“I want to ask you, when has China ever pressured a country to do anything against its will? It is the United States that continues to apply sanctions around the world, especially economic sanctions on so many countries. Which country do you know China has sanctioned? ?
“Have we ever sanctioned an entire country? Only on specific issues did we express our dissatisfaction, and only as a reaction when our country was openly offended.”
Yet China is currently embroiled in rabid clashes with a whole host of countries: Taiwan, Australia, Japan, Canada, India (with which China recently fought a violent border skirmish), Britain and of course the United States.
The language used by the Global Times at times may sound like the worst rhetoric of Mao Zedong’s old days.
Hu himself recently wrote an editorial describing Australia as “the chewing gum under China’s boot”. When I asked him about this, he said that the current Australian government had repeatedly attacked and harassed China.
“I feel like I’m like a piece of rubber stuck to the bottom of my shoe. I can’t shake it. It’s not a good feeling. I said it as an expression and it’s my right to have an opinion.”
In Hong Kong
Mr. Hu is close to President Xi and we can assume that he would not have said these things unless he knew he had the support of the top Chinese leadership. When I asked him for his views on Hong Kong, he didn’t hold back.
“The Chinese government does not oppose Hong Kong’s democracy and freedoms, including the right of the Hong Kong people to demonstrate peacefully in the streets.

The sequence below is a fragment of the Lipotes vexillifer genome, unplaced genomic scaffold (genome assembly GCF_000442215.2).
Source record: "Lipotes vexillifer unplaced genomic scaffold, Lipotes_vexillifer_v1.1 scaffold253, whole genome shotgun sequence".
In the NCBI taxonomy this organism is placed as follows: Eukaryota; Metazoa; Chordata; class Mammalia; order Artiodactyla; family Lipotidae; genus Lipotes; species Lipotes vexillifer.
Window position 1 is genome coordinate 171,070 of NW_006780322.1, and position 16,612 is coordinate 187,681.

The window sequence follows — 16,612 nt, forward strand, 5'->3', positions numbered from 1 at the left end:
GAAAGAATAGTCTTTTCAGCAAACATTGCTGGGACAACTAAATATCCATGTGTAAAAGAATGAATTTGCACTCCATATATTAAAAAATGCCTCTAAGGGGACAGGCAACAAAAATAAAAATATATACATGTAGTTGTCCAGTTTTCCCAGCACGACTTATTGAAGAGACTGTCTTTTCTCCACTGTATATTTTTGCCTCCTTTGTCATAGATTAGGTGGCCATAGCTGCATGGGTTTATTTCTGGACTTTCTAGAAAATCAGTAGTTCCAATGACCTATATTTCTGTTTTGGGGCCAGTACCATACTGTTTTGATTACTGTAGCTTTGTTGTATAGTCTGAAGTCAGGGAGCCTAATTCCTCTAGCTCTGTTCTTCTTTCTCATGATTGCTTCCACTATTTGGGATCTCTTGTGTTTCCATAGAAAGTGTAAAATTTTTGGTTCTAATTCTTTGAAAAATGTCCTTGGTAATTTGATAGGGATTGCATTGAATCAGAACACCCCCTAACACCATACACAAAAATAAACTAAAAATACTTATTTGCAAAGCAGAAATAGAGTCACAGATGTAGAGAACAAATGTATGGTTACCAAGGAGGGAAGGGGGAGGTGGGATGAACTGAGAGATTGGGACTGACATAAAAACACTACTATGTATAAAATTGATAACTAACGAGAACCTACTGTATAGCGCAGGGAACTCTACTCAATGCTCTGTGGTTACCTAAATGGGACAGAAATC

“But the key is that they must be peaceful … We support the even more resolute use of force by the Hong Kong police against violent protests.
“If violent protesters threaten the lives of the police, when they throw very sharp bullets and throw petrol or Molotov cocktails at the police, I believe the police should be allowed to use their guns and they should open fire.”
Strong stuff, and if the Hong Kong police really started shooting down the protesters, there would be a huge international reaction.
Most foreign observers think China’s aggressive behavior actually hides underlying nervousness.
The Communist Party is not elected, so it has no way of knowing how much genuine support it has in China. One cannot be sure of surviving a major crisis, such as a major economic collapse.
President Xi and his colleagues are haunted by the memory of how the old Soviet empire simply vanished between 1989 and 1991 because it lacked the support of ordinary citizens.
Mr. Hu does not accept that a new cold war has started. China’s dispute, he says, is basically with the United States. He points out that President Donald Trump’s attacks on China are closely tied to the November 3 presidential election and his efforts to win them.
After the election, the atmosphere is likely to improve, whoever wins.
China is too big, too involved in everyone’s life, for the United States and its allies to remain in a permanent state of utter hostility towards it.
But this simply reinforces Mr. Ai’s warning: that it is now too late for the West to protect itself from China’s influence.